Third, the protocol. Glacier recommends spending around one day of time to work carefully through the protocol, step by step. Every operation is at risk that something goes wrong if you don’t pedantically follow the protocol. So if you want to use Glacier, you must use the protocol, which can be downloaded on the website.
Step by Step to your Bitcoin Vault
Here we only give a preview, so that you know, what you can expect of it. A detailed guide in the pdf explains every step, including lines of code to type in the console.
Step One: Check if the pdf with the Protocol is authentic. Look at the PGP fingerprint on the website of Glacier, compare it with the entry on key base and validate it with GPG. Only this guarantees that no attacker has changed the protocol, which would make the whole process fundamentally flawed.
Step Two: Prepare the hardware. Remove the WiFi-card of the Quarantine systems physically. Run Anti-Virus Programs on the Boot Systems, download a bootable version of Ubuntu, check the PGP key of Ubuntu, install it on both the Quarantine systems, check the integrity of the systems.
Step Three: Kill any possibility of so-called Side-Channel Attacks, which refers to the physical surveillance of activity on your computer. Make sure you are alone. Close the doors and windows. Use a noise-resistant room. Shut down your Smartphone and any other device with cameras and microphones. To even make sure that there is no spy attack through the power socket, load your Quarantine-laptops and run them solely on battery.
Step Four: Create the private keys. Download the Glacier Software, check PGP, copy it on the Quarantine Laptops, check PGP on both systems again. Then generate entropy with the help of die. Throw them 62 times, one by one. Type it in a file, use the Glacier Software to generate private keys and addresses. Check, if the keys are identical on both systems.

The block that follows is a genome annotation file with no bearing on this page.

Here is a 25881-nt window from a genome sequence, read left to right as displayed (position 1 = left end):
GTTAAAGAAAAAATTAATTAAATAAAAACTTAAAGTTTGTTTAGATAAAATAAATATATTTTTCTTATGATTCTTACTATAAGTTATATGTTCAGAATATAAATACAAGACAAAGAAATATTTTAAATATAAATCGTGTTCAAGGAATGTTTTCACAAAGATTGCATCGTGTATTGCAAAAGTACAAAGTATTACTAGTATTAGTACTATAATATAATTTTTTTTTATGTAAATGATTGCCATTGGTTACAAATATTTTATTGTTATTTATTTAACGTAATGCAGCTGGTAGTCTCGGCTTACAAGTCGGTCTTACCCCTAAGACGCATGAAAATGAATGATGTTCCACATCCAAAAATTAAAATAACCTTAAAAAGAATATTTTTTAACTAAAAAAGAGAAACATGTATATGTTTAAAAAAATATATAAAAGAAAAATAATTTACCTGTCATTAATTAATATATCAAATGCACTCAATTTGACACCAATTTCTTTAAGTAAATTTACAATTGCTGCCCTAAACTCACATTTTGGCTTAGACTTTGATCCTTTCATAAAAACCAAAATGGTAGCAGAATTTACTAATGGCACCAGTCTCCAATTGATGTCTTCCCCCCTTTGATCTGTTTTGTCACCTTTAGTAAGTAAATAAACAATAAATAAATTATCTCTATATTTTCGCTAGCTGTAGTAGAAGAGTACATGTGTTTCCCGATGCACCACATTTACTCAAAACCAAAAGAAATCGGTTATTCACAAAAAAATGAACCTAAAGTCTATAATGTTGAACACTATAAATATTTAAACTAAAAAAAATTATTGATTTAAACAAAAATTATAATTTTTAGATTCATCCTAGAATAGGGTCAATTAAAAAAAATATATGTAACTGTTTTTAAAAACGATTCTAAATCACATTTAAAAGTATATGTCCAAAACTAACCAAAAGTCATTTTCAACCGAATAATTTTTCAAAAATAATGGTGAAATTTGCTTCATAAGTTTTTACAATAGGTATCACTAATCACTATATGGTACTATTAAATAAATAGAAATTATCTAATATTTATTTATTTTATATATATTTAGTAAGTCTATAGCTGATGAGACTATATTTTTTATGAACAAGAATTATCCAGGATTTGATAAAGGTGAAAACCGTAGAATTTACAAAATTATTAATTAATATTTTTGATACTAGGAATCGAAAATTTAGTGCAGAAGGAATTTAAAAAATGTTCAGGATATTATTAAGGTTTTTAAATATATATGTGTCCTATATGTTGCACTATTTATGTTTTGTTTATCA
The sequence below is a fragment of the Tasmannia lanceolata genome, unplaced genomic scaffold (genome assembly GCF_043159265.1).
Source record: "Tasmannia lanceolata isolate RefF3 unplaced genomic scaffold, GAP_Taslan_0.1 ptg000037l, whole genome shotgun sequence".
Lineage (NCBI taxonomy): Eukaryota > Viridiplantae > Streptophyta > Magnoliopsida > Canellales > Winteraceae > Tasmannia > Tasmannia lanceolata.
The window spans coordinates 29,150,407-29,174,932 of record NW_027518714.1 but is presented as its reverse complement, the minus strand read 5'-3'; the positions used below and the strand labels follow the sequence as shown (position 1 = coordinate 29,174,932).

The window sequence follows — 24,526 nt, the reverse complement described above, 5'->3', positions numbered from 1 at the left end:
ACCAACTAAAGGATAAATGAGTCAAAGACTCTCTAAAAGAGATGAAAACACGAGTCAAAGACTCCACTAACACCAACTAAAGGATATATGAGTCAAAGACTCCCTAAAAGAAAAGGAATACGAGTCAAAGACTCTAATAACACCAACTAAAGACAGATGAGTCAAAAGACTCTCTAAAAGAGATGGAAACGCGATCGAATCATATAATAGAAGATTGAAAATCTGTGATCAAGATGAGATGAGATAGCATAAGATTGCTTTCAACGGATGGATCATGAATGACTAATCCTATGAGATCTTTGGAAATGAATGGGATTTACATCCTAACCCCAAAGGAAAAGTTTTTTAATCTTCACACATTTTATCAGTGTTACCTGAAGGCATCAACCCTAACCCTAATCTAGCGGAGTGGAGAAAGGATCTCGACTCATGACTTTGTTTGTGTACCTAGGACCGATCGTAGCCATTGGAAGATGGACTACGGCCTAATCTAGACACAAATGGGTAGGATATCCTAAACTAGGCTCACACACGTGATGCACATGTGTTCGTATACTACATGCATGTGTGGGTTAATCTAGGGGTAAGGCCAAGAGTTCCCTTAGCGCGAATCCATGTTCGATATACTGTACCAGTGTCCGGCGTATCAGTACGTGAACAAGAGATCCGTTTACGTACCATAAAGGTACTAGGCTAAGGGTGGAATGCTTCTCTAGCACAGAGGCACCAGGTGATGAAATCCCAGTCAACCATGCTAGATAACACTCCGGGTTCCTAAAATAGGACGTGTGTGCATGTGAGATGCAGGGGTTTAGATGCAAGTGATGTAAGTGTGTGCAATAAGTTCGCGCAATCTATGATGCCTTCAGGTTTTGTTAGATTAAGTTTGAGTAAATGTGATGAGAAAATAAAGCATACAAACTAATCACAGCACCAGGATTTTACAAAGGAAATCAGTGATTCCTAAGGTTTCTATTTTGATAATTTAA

Step Five: Transfer the private keys on paper. Do not take a picture or use a QR-Code. Write them down, by hand. Be careful; private keys are case sensitive. Write as clearly as you can. Use a permanent marker. Write only one key on a page. Make sure no camera watches you. After you have done it, check twice if the key is written correctly. Then delete it and the entropy.
Step Six: Make a picture of the addresses with a smartphone. Transfer the addresses on the computers connected to the internet using the USB sticks. Compare it with the picture on the smartphone. Check it twice or more to make sure that it is the correct address.
Step Seven: Transfer the bitcoin you may have bought on an exchange to the address. The address you saved is your vault. Forever.
Step Eight: Save the keys on distributed storages and do everything you think is helpful. If you trust some people, give them parts of them. If you have a testament, write the places of the keys in it.
If you have done all this, strictly complying with the Glacier Protocol, you will have a very, very safe bitcoin vault. The protocol also explains in detail how you can access your funds, but this is another story.